Authored by Adam B. BrandonTo establish standing to enforce a promissory note, a lender must prove that it is the rightful holder of the negotiable instrument. Typically, this entails producing the original note together with all allonges endorsing the note to subsequent holders. Under Florida’s Uniform Commercial Code (“UCC”), an allonge must be “affixed” to the note such that it becomes part of the instrument itself.[1] This requirement prevents fraud and preserves the chain of title. Borrowers frequently challenge the validity of allonges when it is unclear whether an allonge was stapled or otherwise firmly affixed to a note. However, the Fourth District Court of Appeal recently clarified, for the first time, that an allonge need not be physically attached to an instrument to satisfy the UCC. In Purificato v. Nationstar Mortgage, LLC, the lender established standing by entering the original promissory note and allonge into evidence. The allonge identified the borrowers, the loan number, and the original date and amount of the loan. The lender also introduced a computer screen shot showing that the lender stored both the note and allonge in its records as a single electronic document. However, the lender offered no evidence that the allonge was physically affixed to the note prior to litigation.

Read More from: Florida Banking Law Blog

2 weeks 4 days ago
Hypo Group Alpe Adria AG, an Austrian banking group, was nationalized by the Austrian government in 2009 in order to avert a bank collapse. The Austrian province of Carinthia owned the bank until 2007 and the guarantees given by Carinthia for the bank’s debt still amount to several times its annual budget, which has made the winding-down process more complicated because sharing the losses with bondholders would lead to significant claims against Carinthia. See German Creditors Challenge failure of Austrian Hypo-Alpe-Adria Bank for more background.

Read More from: eSQUIRE Global Crossings

2 weeks 4 days ago
Verso Corporation (VRSZ, OTC), a producer of printing papers, specialty papers and pulp, and 26 affiliated debtors have filed chapter 11 petitions before the United States Bankruptcy Court for the District of Delaware (lead case number 16-10163).  The cases have been assigned to the Honorable Kevin Gross.  The voluntary petition (including the consolidated list of top 30 creditors), and the docket are available through Prime Clerk.  The debtors have issued a press release discussing their restructuring plans. Contact Norman L. Pernick, Nicholas J. Brannick, or David W. Giattino for more information.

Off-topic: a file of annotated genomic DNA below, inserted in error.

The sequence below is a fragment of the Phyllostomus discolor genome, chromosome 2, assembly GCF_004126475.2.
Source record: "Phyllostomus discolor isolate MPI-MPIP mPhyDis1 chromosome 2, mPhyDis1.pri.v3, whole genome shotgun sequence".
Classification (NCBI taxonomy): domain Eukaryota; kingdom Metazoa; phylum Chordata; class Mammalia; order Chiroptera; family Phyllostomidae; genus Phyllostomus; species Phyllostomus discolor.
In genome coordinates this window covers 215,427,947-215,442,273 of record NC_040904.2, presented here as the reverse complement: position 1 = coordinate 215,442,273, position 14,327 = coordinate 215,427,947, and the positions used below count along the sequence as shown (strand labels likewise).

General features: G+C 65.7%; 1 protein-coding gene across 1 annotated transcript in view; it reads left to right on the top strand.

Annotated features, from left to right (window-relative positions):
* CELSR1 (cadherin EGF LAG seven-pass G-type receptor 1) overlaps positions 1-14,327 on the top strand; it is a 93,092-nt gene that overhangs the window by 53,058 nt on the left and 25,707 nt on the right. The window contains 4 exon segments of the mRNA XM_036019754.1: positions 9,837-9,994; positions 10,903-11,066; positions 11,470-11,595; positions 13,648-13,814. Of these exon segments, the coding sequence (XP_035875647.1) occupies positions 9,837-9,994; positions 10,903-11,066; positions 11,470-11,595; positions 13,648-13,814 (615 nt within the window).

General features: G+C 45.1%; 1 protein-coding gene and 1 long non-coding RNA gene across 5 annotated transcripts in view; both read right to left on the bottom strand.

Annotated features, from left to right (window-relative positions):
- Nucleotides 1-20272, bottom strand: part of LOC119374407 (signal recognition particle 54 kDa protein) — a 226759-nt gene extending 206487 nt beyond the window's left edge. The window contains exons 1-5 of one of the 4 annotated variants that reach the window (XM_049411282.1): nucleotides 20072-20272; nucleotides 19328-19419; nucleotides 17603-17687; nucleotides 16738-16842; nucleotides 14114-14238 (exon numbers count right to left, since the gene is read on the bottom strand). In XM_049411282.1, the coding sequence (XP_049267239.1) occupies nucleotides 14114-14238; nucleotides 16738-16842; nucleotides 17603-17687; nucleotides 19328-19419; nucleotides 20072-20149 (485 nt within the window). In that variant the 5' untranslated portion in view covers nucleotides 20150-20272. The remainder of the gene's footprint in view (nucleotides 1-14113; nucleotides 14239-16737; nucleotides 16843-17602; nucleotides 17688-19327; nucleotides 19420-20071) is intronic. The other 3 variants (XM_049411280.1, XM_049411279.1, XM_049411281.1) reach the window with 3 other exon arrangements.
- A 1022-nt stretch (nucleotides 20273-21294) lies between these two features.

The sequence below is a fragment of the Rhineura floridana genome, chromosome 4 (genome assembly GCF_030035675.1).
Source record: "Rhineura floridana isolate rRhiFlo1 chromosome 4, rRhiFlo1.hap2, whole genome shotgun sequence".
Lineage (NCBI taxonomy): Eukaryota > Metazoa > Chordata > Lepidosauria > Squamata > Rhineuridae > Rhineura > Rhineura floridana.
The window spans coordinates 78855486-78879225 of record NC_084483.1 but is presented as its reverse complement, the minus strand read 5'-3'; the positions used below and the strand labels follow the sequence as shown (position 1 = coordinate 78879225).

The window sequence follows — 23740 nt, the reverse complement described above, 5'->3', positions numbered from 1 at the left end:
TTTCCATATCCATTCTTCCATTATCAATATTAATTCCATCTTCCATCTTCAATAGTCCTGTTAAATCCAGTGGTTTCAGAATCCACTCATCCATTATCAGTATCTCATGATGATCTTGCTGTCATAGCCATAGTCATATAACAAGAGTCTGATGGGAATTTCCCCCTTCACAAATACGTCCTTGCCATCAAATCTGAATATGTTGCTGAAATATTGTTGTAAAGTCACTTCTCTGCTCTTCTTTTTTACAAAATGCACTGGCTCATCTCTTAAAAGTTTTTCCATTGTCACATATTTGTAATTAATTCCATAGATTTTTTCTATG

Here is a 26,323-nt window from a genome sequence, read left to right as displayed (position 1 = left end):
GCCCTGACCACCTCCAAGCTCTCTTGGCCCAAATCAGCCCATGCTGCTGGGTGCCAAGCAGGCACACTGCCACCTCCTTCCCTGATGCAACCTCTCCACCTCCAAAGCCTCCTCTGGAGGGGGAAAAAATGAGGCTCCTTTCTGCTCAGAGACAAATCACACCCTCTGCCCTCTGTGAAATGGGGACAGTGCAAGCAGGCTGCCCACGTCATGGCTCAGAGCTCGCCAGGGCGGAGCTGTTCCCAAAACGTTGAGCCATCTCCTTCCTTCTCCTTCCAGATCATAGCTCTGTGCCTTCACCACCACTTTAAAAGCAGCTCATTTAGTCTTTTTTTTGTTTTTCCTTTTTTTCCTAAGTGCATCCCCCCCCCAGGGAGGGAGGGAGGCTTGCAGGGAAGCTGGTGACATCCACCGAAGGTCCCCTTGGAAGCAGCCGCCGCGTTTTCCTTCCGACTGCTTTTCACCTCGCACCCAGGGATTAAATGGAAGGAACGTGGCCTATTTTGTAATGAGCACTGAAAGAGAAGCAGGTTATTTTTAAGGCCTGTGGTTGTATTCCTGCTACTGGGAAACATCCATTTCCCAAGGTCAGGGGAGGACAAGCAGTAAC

2 weeks 4 days ago
Many people in the Birmingham area have watched the Walter Energy case with great interest because they work for or know someone who has a connection to Walter Energy. The court’s most recent opinion will allow the company to reject its labor agreements and end retiree benefits. This, the company said, was needed to sell off its operations.  Shortly after the Bankruptcy Court’s opinion, I received a call from one of our clients who is being laid off from his job at Walter Energy. As one can well imagine, he is very concerned about the how this will affect his chapter 13 case. I am optimistic that he will find new employment such that he will be able to continue making his chapter 13 payments. Another option may be to ask the court for a temporary suspension of his payments until he obtains new employment and can resume his payments to his creditors. Hillary Clinton Condemns Walter Energy

Read More from: Bonds & Botes, P.C.

2 weeks 4 days ago

Pages